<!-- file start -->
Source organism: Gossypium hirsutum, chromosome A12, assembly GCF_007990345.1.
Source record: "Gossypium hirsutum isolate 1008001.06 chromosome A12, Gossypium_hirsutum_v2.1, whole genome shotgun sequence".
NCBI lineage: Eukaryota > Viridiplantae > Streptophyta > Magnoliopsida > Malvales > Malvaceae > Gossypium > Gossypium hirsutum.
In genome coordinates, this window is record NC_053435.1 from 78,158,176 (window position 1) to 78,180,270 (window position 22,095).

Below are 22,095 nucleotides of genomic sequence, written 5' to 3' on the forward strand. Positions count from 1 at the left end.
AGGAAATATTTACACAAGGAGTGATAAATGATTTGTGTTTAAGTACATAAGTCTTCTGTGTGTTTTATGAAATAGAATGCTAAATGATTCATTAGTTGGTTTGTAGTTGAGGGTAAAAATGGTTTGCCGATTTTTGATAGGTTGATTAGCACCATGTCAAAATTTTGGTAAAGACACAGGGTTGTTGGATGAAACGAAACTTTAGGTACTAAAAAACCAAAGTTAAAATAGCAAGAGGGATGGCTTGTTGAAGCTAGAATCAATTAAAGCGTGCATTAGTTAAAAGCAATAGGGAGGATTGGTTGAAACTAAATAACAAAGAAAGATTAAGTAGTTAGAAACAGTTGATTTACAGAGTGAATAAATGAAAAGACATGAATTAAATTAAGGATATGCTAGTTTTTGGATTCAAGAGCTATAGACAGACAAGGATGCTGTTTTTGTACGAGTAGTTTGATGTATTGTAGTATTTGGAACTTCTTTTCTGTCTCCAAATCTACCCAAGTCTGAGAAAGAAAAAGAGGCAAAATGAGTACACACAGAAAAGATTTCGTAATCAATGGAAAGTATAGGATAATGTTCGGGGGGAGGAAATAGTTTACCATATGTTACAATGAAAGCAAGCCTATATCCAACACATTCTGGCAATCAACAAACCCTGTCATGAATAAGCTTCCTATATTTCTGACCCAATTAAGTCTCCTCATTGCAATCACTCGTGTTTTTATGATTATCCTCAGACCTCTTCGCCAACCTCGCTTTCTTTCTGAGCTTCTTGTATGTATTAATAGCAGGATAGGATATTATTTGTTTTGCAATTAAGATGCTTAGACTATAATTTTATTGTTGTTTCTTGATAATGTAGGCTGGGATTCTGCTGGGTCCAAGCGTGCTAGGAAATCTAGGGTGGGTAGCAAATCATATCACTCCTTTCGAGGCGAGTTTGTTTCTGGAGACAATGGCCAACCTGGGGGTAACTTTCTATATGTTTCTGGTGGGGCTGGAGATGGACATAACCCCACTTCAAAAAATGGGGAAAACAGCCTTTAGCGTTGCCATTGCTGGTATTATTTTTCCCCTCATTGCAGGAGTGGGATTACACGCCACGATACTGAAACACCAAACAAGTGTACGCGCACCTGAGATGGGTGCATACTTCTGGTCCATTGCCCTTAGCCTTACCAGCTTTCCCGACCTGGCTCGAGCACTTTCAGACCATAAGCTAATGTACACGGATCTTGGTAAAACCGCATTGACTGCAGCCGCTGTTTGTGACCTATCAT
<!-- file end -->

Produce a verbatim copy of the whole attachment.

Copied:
Source organism: Gossypium hirsutum, chromosome A12, assembly GCF_007990345.1.
Source record: "Gossypium hirsutum isolate 1008001.06 chromosome A12, Gossypium_hirsutum_v2.1, whole genome shotgun sequence".
NCBI lineage: Eukaryota > Viridiplantae > Streptophyta > Magnoliopsida > Malvales > Malvaceae > Gossypium > Gossypium hirsutum.
In genome coordinates, this window is record NC_053435.1 from 78,158,176 (window position 1) to 78,180,270 (window position 22,095).

Below are 22,095 nucleotides of genomic sequence, written 5' to 3' on the forward strand. Positions count from 1 at the left end.
AGGAAATATTTACACAAGGAGTGATAAATGATTTGTGTTTAAGTACATAAGTCTTCTGTGTGTTTTATGAAATAGAATGCTAAATGATTCATTAGTTGGTTTGTAGTTGAGGGTAAAAATGGTTTGCCGATTTTTGATAGGTTGATTAGCACCATGTCAAAATTTTGGTAAAGACACAGGGTTGTTGGATGAAACGAAACTTTAGGTACTAAAAAACCAAAGTTAAAATAGCAAGAGGGATGGCTTGTTGAAGCTAGAATCAATTAAAGCGTGCATTAGTTAAAAGCAATAGGGAGGATTGGTTGAAACTAAATAACAAAGAAAGATTAAGTAGTTAGAAACAGTTGATTTACAGAGTGAATAAATGAAAAGACATGAATTAAATTAAGGATATGCTAGTTTTTGGATTCAAGAGCTATAGACAGACAAGGATGCTGTTTTTGTACGAGTAGTTTGATGTATTGTAGTATTTGGAACTTCTTTTCTGTCTCCAAATCTACCCAAGTCTGAGAAAGAAAAAGAGGCAAAATGAGTACACACAGAAAAGATTTCGTAATCAATGGAAAGTATAGGATAATGTTCGGGGGGAGGAAATAGTTTACCATATGTTACAATGAAAGCAAGCCTATATCCAACACATTCTGGCAATCAACAAACCCTGTCATGAATAAGCTTCCTATATTTCTGACCCAATTAAGTCTCCTCATTGCAATCACTCGTGTTTTTATGATTATCCTCAGACCTCTTCGCCAACCTCGCTTTCTTTCTGAGCTTCTTGTATGTATTAATAGCAGGATAGGATATTATTTGTTTTGCAATTAAGATGCTTAGACTATAATTTTATTGTTGTTTCTTGATAATGTAGGCTGGGATTCTGCTGGGTCCAAGCGTGCTAGGAAATCTAGGGTGGGTAGCAAATCATATCACTCCTTTCGAGGCGAGTTTGTTTCTGGAGACAATGGCCAACCTGGGGGTAACTTTCTATATGTTTCTGGTGGGGCTGGAGATGGACATAACCCCACTTCAAAAAATGGGGAAAACAGCCTTTAGCGTTGCCATTGCTGGTATTATTTTTCCCCTCATTGCAGGAGTGGGATTACACGCCACGATACTGAAACACCAAACAAGTGTACGCGCACCTGAGATGGGTGCATACTTCTGGTCCATTGCCCTTAGCCTTACCAGCTTTCCCGACCTGGCTCGAGCACTTTCAGACCATAAGCTAATGTACACGGATCTTGGTAAAACCGCATTGACTGCAGCCGCTGTTTGTGACCTATCAT